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Angela Schoellig

Associate Professor
Université de Toronto

Angela Schoellig is an Associate Professor at the University of Toronto Institute for Aerospace Studies and a Faculty Member of the Vector Institute. She holds a Canada Research Chair (Tier 2) in Machine Learning for Robotics and Control and a Canada CIFAR Chair in Artificial Intelligence. She is a principal investigator of the NSERC Canadian Robotics Network and the University’s Robotics Institute. She conducts research at the intersection of robotics, controls, and machine learning. Her goal is to enhance the performance, safety, and autonomy of robots by enabling them to learn from past experiments and from each other. She is a recipient of the Robotics: Science and Systems Early Career Spotlight Award (2019), a Sloan Research Fellowship (2017), and an Ontario Early Researcher Award (2017). She is one of MIT Technology Review’s Innovators Under 35 (2017), a Canada Science Leadership Program Fellow (2014), and one of Robohub’s “25 women in robotics you need to know about (2013)”. Her team won the 2018 and 2019 North-American SAE AutoDrive Challenge sponsored by General Motors. Her PhD at ETH Zurich (2013) was awarded the ETH Medal and the Dimitris N. Chorafas Foundation Award. She holds both an M.Sc. in Engineering Cybernetics from the University of Stuttgart (2008) and an M.Sc. in Engineering Science and Mechanics from the Georgia Institute of Technology (2007). More information can be found at: www.schoellig.name.


Robots that safely learn in a changing world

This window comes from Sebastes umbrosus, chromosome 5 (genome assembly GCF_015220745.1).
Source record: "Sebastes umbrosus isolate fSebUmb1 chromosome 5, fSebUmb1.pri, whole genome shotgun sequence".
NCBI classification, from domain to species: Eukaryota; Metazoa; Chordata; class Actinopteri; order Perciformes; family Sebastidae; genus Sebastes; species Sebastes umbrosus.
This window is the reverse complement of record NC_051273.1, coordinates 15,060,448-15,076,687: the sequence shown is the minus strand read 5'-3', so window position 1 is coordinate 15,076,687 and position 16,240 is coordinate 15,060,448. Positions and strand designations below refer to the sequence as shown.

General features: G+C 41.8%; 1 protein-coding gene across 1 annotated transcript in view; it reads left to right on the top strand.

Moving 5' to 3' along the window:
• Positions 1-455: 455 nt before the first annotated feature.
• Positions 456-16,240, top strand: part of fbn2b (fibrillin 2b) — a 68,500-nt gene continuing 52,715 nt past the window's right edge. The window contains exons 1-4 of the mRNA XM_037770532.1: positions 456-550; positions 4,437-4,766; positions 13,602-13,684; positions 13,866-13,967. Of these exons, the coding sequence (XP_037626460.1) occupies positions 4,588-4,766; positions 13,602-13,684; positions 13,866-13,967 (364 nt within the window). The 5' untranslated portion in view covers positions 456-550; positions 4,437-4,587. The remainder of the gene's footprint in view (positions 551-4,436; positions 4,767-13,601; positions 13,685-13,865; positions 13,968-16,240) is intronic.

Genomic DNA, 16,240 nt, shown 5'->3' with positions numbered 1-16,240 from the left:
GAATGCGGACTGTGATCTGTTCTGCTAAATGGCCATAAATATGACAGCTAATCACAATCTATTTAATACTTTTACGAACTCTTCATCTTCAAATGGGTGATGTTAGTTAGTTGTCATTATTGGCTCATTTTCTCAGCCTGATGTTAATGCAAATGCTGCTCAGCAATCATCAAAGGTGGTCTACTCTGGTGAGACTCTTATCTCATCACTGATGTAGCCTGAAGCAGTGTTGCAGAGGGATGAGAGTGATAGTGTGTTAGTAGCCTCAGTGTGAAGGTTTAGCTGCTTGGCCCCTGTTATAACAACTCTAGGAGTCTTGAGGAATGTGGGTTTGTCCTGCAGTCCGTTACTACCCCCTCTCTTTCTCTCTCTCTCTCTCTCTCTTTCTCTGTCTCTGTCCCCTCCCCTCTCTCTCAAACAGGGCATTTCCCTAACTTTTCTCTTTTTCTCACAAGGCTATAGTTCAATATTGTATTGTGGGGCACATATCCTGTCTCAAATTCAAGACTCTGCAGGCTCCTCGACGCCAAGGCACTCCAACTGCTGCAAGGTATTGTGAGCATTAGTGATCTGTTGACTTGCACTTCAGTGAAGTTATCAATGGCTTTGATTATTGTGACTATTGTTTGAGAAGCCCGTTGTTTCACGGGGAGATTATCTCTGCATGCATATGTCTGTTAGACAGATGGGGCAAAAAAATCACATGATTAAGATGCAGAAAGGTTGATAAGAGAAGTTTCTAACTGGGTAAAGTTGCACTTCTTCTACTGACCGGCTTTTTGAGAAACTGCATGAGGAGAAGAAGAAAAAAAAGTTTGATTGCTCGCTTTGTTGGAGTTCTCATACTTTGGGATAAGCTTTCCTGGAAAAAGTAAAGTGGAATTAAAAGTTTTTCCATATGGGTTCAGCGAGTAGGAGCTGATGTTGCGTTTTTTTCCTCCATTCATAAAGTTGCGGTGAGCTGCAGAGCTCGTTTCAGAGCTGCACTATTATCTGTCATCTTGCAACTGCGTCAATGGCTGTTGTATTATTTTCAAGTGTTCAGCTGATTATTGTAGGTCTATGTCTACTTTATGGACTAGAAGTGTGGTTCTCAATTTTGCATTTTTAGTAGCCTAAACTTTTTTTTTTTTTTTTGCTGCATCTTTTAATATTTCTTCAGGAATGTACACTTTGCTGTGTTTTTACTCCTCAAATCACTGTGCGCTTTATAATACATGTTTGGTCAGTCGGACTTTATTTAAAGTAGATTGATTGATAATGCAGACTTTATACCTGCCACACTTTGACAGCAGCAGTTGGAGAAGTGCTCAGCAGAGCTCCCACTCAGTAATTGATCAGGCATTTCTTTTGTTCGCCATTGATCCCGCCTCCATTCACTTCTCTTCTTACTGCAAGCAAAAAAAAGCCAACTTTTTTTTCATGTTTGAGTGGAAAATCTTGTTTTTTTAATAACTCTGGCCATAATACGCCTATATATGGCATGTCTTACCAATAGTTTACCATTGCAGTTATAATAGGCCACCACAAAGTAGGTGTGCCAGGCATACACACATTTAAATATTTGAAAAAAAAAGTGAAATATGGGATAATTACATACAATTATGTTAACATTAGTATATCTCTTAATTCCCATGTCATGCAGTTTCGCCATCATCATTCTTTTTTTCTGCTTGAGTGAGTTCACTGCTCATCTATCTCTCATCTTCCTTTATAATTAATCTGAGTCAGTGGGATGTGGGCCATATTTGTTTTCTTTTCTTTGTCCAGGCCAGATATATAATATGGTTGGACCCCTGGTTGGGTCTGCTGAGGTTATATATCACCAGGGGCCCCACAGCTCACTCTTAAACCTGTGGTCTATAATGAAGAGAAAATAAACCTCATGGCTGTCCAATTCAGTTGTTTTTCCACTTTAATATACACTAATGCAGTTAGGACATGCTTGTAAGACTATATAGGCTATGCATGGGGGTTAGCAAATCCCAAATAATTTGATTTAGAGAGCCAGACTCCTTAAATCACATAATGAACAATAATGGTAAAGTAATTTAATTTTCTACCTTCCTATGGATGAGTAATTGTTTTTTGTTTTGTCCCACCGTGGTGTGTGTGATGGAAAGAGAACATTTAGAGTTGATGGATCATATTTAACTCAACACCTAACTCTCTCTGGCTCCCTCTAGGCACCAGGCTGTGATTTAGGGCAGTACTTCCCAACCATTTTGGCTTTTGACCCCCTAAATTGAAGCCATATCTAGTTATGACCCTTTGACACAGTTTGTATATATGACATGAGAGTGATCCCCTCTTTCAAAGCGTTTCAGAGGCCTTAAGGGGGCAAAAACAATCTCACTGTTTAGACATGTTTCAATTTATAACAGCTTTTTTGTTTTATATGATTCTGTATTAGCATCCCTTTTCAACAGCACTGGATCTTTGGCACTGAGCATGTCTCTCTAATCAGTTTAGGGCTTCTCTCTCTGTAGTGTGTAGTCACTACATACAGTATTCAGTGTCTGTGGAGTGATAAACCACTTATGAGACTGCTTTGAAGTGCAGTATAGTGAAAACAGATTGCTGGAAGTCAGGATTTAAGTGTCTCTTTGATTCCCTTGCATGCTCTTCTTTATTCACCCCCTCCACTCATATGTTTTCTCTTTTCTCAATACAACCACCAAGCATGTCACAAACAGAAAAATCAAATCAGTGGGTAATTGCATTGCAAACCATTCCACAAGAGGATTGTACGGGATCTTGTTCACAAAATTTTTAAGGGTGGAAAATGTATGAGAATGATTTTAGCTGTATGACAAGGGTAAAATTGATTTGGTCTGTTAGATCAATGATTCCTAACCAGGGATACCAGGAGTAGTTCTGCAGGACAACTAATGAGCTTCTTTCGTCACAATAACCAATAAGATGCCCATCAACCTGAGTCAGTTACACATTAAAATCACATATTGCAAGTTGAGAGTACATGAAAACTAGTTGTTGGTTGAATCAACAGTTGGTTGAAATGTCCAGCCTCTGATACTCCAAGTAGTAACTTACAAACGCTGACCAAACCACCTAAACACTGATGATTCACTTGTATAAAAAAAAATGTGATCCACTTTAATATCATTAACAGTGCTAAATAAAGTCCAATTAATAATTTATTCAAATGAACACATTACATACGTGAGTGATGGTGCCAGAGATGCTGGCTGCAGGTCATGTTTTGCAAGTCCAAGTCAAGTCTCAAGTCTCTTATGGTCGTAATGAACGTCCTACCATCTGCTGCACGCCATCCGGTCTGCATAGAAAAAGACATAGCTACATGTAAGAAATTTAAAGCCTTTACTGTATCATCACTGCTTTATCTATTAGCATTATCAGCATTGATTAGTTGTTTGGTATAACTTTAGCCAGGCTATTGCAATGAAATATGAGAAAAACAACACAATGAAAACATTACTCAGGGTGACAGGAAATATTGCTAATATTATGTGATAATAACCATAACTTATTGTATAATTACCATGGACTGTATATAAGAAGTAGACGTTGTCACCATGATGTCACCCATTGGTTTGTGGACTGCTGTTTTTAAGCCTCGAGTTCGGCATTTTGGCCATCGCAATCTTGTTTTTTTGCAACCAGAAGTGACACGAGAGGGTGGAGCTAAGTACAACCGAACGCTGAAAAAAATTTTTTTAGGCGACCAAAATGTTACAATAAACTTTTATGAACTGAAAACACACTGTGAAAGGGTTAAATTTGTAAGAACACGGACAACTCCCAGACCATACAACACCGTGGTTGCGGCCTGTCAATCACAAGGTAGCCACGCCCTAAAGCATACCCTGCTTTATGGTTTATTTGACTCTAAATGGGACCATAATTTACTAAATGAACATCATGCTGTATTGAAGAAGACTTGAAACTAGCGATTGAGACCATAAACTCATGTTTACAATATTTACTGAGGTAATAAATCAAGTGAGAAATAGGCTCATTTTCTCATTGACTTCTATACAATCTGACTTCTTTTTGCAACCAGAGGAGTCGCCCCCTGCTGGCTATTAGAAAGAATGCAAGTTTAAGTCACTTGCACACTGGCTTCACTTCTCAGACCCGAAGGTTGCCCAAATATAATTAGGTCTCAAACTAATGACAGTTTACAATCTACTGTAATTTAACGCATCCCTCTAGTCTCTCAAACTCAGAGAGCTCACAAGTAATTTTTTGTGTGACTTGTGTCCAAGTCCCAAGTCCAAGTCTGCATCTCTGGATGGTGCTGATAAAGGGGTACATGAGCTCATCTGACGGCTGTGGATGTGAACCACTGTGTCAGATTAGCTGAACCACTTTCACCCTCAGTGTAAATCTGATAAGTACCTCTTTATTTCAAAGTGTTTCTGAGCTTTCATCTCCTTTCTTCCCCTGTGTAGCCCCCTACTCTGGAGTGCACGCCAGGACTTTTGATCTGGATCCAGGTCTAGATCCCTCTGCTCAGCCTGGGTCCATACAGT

To date, robots have been primarily deployed in structured and predictable settings, such as factory floors and warehouses. The next generation of robots -- ranging from self-driving and -flying vehicles to robot assistants – is expected to operate alongside humans in complex, unknown and changing environments. This challenges current robot algorithms, which are typically based on our prior knowledge about the robot and its environment. While research has shown that robots are able to learn new skills from experience and adapt to unknown situations, these results have been limited to learning single tasks in simulation or structured lab settings. The next challenge is to enable robot learning in real-world application scenarios. This will require versatile, data-efficient, and online learning algorithms that guarantee safety. It will also require answering the fundamental question of how to design learning architectures for interactive agents. This talk will highlight our recent progress in combining learning methods with formal results from control theory. By combining models with data, our algorithms achieve adaptation to changing conditions during long-term operation, data-efficient multi-robot, multi-task transfer learning, and safe reinforcement learning. We demonstrate our algorithms in vision-based off-road driving and drone flight experiments, as well as on mobile manipulators.